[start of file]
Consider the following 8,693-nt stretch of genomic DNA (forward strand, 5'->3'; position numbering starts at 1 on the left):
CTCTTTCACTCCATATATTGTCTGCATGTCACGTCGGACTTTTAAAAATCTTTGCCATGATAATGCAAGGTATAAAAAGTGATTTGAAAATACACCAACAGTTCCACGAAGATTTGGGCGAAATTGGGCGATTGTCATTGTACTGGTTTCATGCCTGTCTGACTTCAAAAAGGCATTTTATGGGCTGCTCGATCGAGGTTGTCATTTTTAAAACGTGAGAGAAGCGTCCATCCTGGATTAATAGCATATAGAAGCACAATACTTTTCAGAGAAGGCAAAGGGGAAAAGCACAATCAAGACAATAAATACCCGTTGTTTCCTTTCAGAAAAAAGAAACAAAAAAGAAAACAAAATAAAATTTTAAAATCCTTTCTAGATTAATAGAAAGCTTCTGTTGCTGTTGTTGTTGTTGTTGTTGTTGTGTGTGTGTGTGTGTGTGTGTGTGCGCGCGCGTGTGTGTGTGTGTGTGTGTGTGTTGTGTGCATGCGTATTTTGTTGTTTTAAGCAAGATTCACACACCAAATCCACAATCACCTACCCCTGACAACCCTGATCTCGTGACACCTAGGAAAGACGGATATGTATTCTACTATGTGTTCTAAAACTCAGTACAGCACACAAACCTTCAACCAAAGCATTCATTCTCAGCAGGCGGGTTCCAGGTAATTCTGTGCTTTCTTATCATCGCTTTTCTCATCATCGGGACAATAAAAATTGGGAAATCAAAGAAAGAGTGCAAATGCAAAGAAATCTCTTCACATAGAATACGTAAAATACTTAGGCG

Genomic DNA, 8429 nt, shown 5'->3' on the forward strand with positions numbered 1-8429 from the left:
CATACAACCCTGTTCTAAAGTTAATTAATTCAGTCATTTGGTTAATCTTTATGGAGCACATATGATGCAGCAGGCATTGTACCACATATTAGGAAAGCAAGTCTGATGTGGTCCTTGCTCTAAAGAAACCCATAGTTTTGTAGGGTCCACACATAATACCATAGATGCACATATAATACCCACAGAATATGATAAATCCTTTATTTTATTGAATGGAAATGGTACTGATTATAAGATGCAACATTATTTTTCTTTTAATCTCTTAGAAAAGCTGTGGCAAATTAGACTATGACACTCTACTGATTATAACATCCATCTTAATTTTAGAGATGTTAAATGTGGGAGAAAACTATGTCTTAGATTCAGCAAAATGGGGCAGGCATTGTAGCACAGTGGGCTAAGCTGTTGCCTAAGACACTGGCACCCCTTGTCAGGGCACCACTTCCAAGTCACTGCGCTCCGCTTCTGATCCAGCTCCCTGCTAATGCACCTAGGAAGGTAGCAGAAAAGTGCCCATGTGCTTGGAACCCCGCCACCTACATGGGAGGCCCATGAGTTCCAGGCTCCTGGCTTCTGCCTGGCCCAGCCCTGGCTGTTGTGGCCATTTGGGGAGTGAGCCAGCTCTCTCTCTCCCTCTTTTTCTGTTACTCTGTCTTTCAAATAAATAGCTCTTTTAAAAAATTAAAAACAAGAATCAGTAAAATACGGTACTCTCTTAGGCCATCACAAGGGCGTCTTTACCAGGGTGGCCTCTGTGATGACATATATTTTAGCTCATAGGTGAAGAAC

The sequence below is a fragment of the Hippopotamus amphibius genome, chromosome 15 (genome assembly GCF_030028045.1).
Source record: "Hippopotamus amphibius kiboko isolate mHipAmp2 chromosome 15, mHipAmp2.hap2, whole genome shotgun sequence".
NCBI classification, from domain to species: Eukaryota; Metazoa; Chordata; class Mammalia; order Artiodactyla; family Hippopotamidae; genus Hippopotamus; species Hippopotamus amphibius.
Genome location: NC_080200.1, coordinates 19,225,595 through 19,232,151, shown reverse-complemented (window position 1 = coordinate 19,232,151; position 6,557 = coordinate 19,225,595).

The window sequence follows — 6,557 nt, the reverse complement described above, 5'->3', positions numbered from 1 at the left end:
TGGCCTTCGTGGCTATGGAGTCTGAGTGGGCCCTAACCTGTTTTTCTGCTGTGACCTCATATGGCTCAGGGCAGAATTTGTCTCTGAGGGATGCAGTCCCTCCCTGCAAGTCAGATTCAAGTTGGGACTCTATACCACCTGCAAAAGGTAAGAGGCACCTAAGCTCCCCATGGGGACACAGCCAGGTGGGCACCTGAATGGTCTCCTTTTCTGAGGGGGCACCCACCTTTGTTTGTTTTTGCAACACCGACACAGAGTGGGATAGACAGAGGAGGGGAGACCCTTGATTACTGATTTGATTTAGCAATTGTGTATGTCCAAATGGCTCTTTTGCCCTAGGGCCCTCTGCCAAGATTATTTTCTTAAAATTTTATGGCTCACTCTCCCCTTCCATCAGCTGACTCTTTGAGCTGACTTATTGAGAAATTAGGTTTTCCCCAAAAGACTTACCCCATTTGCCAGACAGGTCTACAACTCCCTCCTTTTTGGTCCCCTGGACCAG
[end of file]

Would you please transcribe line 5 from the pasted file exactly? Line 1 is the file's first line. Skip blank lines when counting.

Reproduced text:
The sequence below is a fragment of the Hippopotamus amphibius genome, chromosome 15 (genome assembly GCF_030028045.1).